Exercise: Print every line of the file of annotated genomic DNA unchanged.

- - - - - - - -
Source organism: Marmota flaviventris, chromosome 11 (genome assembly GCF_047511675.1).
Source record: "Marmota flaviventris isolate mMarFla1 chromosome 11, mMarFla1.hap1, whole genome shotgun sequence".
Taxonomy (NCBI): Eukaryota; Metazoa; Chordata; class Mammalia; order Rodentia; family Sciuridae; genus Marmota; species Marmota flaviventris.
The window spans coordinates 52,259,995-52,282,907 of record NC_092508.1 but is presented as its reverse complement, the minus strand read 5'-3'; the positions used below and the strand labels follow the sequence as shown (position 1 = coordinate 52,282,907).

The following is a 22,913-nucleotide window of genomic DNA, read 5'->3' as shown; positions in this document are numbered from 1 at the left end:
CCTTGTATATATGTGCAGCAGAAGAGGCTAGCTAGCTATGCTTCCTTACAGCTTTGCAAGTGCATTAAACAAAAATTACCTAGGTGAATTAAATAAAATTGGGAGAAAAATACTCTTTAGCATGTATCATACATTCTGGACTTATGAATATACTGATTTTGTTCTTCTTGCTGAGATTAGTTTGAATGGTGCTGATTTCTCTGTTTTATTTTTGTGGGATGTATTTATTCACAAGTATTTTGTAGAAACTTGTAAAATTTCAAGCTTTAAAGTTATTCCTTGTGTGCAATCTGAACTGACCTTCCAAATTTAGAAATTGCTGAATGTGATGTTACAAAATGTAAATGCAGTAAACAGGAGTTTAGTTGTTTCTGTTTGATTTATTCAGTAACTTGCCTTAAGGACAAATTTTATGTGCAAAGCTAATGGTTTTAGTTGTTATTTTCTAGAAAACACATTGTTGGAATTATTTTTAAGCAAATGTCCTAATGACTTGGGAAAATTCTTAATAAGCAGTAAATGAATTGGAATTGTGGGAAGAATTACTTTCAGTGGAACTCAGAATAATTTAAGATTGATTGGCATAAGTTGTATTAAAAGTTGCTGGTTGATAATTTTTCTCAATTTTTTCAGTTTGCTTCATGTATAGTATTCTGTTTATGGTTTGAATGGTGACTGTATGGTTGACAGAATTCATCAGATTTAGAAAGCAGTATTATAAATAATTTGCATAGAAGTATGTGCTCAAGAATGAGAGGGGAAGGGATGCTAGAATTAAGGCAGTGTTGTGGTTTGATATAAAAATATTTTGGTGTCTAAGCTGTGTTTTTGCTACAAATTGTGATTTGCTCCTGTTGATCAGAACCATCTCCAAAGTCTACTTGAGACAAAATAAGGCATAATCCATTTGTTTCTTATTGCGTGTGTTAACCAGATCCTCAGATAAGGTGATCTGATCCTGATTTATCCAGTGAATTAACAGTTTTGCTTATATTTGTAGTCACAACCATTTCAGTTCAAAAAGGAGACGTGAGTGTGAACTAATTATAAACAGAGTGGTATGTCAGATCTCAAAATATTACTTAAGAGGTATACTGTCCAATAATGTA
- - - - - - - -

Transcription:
Source organism: Marmota flaviventris, chromosome 11 (genome assembly GCF_047511675.1).
Source record: "Marmota flaviventris isolate mMarFla1 chromosome 11, mMarFla1.hap1, whole genome shotgun sequence".
Taxonomy (NCBI): Eukaryota; Metazoa; Chordata; class Mammalia; order Rodentia; family Sciuridae; genus Marmota; species Marmota flaviventris.
The window spans coordinates 52,259,995-52,282,907 of record NC_092508.1 but is presented as its reverse complement, the minus strand read 5'-3'; the positions used below and the strand labels follow the sequence as shown (position 1 = coordinate 52,282,907).

The following is a 22,913-nucleotide window of genomic DNA, read 5'->3' as shown; positions in this document are numbered from 1 at the left end:
CCTTGTATATATGTGCAGCAGAAGAGGCTAGCTAGCTATGCTTCCTTACAGCTTTGCAAGTGCATTAAACAAAAATTACCTAGGTGAATTAAATAAAATTGGGAGAAAAATACTCTTTAGCATGTATCATACATTCTGGACTTATGAATATACTGATTTTGTTCTTCTTGCTGAGATTAGTTTGAATGGTGCTGATTTCTCTGTTTTATTTTTGTGGGATGTATTTATTCACAAGTATTTTGTAGAAACTTGTAAAATTTCAAGCTTTAAAGTTATTCCTTGTGTGCAATCTGAACTGACCTTCCAAATTTAGAAATTGCTGAATGTGATGTTACAAAATGTAAATGCAGTAAACAGGAGTTTAGTTGTTTCTGTTTGATTTATTCAGTAACTTGCCTTAAGGACAAATTTTATGTGCAAAGCTAATGGTTTTAGTTGTTATTTTCTAGAAAACACATTGTTGGAATTATTTTTAAGCAAATGTCCTAATGACTTGGGAAAATTCTTAATAAGCAGTAAATGAATTGGAATTGTGGGAAGAATTACTTTCAGTGGAACTCAGAATAATTTAAGATTGATTGGCATAAGTTGTATTAAAAGTTGCTGGTTGATAATTTTTCTCAATTTTTTCAGTTTGCTTCATGTATAGTATTCTGTTTATGGTTTGAATGGTGACTGTATGGTTGACAGAATTCATCAGATTTAGAAAGCAGTATTATAAATAATTTGCATAGAAGTATGTGCTCAAGAATGAGAGGGGAAGGGATGCTAGAATTAAGGCAGTGTTGTGGTTTGATATAAAAATATTTTGGTGTCTAAGCTGTGTTTTTGCTACAAATTGTGATTTGCTCCTGTTGATCAGAACCATCTCCAAAGTCTACTTGAGACAAAATAAGGCATAATCCATTTGTTTCTTATTGCGTGTGTTAACCAGATCCTCAGATAAGGTGATCTGATCCTGATTTATCCAGTGAATTAACAGTTTTGCTTATATTTGTAGTCACAACCATTTCAGTTCAAAAAGGAGACGTGAGTGTGAACTAATTATAAACAGAGTGGTATGTCAGATCTCAAAATATTACTTAAGAGGTATACTGTCCAATAATGTA